How do you navigate through all of this to your new job? Pick the ones that are best for you - that have the jobs and employers you want in the locations you want.
This is the step that ruins many opportunities - sloppy job applications and poor job interview performance based on limited preparation.
Employers are buried under with resumes and job applications for every job they post. This is why customizing your resume and cover letter for each opportunity is critical, as discussed earlier. Your focus on a limited number of employers will make the customization easier to accomplish.
For more excellent research ideas, read Job-Hunt's free Guide to Company Research. Then, check the employer's website. Again! Look for news or new announcements.
An invitation to an interview is not a guarantee of a job offer. It's an opportunity to impress the employer and to gain sufficient information to determine if the job and employer are right for you.
Be prepared to succeed by reading the articles in Job-Hunt's Guide to Successful Interviews like:
There are many more helpful articles to assist you in preparing for interviews and completing them successfully.
Follow up tells the potential employer that you really are interested in working for them.
See Job-Hunt's Pro-Active Job Search article for more ideas.
The Internet is an awesome information source, but think of it as a "tool" in your job search toolbox. You will be hired by a person who will probably want to meet you and talk with you before offering you a job. So, use the Internet's vast information resources to help you, but don't limit your efforts to this on-line world.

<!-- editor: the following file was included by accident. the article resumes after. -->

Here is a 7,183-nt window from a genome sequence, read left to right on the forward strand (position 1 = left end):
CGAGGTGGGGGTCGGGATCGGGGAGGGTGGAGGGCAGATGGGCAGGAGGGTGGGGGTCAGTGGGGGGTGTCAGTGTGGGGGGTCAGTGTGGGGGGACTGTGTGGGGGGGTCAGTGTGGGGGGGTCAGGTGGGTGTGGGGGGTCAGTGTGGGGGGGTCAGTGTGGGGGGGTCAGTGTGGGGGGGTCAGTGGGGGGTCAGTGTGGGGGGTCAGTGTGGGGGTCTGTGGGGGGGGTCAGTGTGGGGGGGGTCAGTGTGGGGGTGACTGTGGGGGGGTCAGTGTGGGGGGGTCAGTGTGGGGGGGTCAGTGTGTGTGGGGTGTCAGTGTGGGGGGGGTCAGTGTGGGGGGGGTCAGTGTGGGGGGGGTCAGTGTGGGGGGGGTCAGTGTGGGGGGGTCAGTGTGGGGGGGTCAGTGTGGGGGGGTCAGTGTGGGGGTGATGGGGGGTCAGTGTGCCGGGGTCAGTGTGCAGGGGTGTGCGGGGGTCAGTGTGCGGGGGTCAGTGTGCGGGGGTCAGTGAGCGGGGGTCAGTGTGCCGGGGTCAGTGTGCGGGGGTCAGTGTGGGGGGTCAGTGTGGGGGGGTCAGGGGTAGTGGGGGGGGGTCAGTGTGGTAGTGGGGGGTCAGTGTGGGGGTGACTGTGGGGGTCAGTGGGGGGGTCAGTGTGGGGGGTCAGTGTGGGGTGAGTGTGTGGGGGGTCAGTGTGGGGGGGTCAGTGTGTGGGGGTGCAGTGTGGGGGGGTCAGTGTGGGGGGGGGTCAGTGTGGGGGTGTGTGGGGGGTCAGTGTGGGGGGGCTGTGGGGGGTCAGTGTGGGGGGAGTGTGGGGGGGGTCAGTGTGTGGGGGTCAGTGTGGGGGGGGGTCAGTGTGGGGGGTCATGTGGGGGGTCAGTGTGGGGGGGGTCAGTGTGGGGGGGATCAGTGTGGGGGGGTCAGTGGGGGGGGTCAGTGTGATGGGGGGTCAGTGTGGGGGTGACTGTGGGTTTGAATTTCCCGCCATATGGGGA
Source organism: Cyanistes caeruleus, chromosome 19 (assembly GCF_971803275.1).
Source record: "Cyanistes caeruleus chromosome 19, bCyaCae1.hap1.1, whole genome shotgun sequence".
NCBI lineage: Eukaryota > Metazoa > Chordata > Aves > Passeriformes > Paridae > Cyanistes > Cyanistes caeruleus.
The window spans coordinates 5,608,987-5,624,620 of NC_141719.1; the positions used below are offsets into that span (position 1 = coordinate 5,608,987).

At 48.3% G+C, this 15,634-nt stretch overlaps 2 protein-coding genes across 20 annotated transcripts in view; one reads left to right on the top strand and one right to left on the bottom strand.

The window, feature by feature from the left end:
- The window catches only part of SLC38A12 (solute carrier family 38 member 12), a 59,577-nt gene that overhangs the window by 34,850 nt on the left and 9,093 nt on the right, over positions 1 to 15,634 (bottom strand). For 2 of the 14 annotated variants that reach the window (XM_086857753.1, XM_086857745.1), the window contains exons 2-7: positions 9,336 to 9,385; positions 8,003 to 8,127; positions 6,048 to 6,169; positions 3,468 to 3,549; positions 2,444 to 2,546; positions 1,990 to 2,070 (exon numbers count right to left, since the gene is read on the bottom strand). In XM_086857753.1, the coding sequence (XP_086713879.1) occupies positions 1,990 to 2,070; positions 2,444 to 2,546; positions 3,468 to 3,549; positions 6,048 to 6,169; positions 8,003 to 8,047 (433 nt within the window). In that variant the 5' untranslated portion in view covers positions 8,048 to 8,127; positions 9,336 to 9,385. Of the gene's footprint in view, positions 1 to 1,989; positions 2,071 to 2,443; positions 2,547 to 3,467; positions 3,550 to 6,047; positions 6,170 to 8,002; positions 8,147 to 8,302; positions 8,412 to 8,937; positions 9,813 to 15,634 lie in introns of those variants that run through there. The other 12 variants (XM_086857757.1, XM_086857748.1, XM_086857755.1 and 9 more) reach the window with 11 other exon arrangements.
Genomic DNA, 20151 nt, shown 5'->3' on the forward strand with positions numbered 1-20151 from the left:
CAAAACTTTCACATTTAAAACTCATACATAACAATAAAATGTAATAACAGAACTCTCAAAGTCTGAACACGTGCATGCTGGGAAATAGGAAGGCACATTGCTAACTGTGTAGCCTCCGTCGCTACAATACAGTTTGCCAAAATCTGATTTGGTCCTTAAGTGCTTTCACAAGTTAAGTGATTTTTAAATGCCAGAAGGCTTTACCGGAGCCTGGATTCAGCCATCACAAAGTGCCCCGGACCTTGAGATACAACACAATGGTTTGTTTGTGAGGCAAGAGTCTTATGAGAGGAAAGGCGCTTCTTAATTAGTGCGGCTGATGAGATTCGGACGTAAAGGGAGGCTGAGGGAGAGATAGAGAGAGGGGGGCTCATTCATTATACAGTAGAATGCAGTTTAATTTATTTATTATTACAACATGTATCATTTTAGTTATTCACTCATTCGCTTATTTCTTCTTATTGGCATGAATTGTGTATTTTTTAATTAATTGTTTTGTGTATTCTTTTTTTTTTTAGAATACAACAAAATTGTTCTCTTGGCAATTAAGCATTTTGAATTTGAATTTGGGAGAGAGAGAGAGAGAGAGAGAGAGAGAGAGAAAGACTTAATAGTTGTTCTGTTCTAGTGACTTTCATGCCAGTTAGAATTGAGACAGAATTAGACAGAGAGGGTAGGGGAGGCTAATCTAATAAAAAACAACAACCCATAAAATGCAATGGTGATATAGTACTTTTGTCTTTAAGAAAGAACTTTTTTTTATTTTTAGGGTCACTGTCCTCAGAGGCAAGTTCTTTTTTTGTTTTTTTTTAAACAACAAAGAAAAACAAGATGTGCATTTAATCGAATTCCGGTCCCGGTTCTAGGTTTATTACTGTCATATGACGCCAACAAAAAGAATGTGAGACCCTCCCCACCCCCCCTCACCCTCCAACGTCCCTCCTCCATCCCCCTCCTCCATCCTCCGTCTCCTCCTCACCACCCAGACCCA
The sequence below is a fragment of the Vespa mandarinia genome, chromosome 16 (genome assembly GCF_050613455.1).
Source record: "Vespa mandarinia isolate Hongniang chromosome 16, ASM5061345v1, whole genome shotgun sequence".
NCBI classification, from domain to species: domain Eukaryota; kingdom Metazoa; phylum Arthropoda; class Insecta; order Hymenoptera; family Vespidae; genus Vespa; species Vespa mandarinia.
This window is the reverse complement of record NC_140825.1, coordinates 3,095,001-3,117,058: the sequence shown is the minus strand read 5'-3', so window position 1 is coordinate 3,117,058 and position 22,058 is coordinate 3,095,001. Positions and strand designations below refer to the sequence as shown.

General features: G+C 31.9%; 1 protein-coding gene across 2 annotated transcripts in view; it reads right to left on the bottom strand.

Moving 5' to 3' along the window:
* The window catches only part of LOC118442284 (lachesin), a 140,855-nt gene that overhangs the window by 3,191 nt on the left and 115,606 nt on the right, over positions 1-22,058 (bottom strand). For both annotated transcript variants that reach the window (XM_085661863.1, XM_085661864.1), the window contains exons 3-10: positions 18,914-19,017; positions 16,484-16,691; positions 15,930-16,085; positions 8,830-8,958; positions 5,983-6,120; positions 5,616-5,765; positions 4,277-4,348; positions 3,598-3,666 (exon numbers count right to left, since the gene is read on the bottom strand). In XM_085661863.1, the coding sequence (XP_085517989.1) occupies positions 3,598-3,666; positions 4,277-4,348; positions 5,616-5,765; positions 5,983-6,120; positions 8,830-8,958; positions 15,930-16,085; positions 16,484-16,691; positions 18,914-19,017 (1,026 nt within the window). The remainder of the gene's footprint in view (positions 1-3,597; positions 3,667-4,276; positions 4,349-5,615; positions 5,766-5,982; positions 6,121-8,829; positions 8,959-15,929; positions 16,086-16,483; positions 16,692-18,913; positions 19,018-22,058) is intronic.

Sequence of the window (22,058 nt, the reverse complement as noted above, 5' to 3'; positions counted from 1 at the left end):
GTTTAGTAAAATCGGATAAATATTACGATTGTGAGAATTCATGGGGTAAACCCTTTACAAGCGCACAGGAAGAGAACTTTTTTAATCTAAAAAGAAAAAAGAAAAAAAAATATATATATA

Reality is that the vast majority of jobs (estimated at 75% or 80% of them!) are NOT posted on a Web site or even advertised in your local newspaper. They are never advertised at all! These jobs comprise "The Hidden Job Market."
The people hired in the Hidden Job Market jobs are known to the organization before a job opportunity has been documented or, sometimes, even recognized. They are the "friends of the friends" of the hiring manager or of another employee. Don't be discouraged! You can find those jobs, and the Internet can help you get started.
Your personal network is one of the best ways to find that next job (and the job after that, and the job after that!). Read Job-Hunt's Guide to Job Search Networking and the "Tapping the Hidden Job Market" articles for ideas and information.
Millions of people are job hunting right now. We have some recommendations for how you can Stand Out From the Crowd. And, you've probably heard this message hundreds of times, because it's true, back to the first task on this page - networking is the most effective way to find a job.
Online job search expert Susan P. Joyce has been observing the online job search world and teaching online job search skills since 1995. A veteran of the United States Marine Corps and a recent Visiting Scholar at the MIT Sloan School of Management, Susan is a two-time layoff “graduate” who has worked in human resources at Harvard University and in a compensation consulting firm. Since 1998, Susan has been editor and publisher of Job-Hunt.org. Follow Susan on Twitter at @jobhuntorg and on Facebook, LinkedIn, and Google+.